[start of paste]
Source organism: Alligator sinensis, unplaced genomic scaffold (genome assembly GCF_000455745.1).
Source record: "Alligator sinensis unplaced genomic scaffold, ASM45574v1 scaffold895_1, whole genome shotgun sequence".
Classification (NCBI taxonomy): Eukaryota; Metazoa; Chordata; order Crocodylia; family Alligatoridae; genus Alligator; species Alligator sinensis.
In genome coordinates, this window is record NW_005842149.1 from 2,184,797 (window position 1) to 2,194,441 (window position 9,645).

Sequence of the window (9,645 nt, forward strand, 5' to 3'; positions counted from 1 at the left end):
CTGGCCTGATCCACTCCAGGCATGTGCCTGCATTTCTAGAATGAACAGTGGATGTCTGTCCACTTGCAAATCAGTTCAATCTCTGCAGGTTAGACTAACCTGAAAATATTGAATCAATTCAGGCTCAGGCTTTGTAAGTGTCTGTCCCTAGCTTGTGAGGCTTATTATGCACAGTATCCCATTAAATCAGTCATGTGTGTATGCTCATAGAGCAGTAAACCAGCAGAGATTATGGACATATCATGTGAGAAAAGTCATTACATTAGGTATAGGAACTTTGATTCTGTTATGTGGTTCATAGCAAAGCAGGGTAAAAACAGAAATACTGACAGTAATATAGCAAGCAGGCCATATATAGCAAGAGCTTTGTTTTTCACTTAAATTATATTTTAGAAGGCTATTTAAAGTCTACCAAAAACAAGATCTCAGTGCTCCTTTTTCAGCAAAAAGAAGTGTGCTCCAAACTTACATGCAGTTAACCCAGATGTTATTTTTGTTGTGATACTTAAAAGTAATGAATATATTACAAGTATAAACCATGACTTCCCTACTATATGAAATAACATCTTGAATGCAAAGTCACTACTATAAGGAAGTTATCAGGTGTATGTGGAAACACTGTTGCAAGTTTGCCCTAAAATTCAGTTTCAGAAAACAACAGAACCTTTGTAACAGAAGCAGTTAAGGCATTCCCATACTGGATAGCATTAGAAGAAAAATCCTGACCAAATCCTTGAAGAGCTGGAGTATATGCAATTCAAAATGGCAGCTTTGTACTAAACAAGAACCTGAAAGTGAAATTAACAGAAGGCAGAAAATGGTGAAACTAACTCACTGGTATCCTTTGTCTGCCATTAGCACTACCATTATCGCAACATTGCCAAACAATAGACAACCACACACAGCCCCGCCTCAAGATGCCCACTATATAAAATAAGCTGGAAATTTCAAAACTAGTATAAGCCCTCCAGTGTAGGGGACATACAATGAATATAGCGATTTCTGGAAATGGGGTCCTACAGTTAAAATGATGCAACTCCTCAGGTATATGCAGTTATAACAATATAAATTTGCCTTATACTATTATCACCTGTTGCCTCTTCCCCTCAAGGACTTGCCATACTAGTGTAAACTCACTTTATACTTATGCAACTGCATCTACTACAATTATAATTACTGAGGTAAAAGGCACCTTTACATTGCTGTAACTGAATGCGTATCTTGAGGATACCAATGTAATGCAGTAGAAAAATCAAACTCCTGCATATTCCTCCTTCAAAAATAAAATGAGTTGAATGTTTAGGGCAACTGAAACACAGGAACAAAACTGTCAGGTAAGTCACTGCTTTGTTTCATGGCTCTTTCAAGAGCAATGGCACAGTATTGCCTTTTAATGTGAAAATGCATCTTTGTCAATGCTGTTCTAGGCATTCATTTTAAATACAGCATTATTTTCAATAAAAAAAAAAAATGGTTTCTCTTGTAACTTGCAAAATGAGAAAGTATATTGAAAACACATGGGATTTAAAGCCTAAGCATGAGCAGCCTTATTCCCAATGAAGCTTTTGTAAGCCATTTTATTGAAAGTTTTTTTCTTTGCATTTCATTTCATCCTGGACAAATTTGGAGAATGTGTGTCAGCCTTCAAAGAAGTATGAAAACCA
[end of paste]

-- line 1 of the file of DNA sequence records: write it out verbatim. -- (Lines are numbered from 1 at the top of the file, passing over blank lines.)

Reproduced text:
Source organism: Alligator sinensis, unplaced genomic scaffold (genome assembly GCF_000455745.1).